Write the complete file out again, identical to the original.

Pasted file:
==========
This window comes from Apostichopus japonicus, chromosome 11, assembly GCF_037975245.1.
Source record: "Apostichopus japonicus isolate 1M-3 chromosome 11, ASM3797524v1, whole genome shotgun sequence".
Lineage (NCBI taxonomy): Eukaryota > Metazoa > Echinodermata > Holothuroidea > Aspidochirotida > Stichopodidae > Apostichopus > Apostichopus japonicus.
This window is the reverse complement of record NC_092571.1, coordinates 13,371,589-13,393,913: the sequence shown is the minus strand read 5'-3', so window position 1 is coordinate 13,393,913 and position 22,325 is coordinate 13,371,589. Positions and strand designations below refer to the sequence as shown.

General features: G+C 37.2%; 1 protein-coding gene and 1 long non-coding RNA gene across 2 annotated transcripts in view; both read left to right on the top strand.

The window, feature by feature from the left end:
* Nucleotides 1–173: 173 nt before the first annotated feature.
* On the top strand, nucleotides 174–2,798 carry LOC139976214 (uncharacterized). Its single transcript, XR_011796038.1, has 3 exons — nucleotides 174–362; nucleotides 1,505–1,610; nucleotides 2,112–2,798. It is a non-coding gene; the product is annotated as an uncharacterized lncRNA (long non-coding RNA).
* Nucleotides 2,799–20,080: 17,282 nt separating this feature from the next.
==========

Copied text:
This window comes from Apostichopus japonicus, chromosome 11, assembly GCF_037975245.1.
Source record: "Apostichopus japonicus isolate 1M-3 chromosome 11, ASM3797524v1, whole genome shotgun sequence".
Lineage (NCBI taxonomy): Eukaryota > Metazoa > Echinodermata > Holothuroidea > Aspidochirotida > Stichopodidae > Apostichopus > Apostichopus japonicus.
This window is the reverse complement of record NC_092571.1, coordinates 13,371,589-13,393,913: the sequence shown is the minus strand read 5'-3', so window position 1 is coordinate 13,393,913 and position 22,325 is coordinate 13,371,589. Positions and strand designations below refer to the sequence as shown.

General features: G+C 37.2%; 1 protein-coding gene and 1 long non-coding RNA gene across 2 annotated transcripts in view; both read left to right on the top strand.

The window, feature by feature from the left end:
* Nucleotides 1–173: 173 nt before the first annotated feature.
* On the top strand, nucleotides 174–2,798 carry LOC139976214 (uncharacterized). Its single transcript, XR_011796038.1, has 3 exons — nucleotides 174–362; nucleotides 1,505–1,610; nucleotides 2,112–2,798. It is a non-coding gene; the product is annotated as an uncharacterized lncRNA (long non-coding RNA).
* Nucleotides 2,799–20,080: 17,282 nt separating this feature from the next.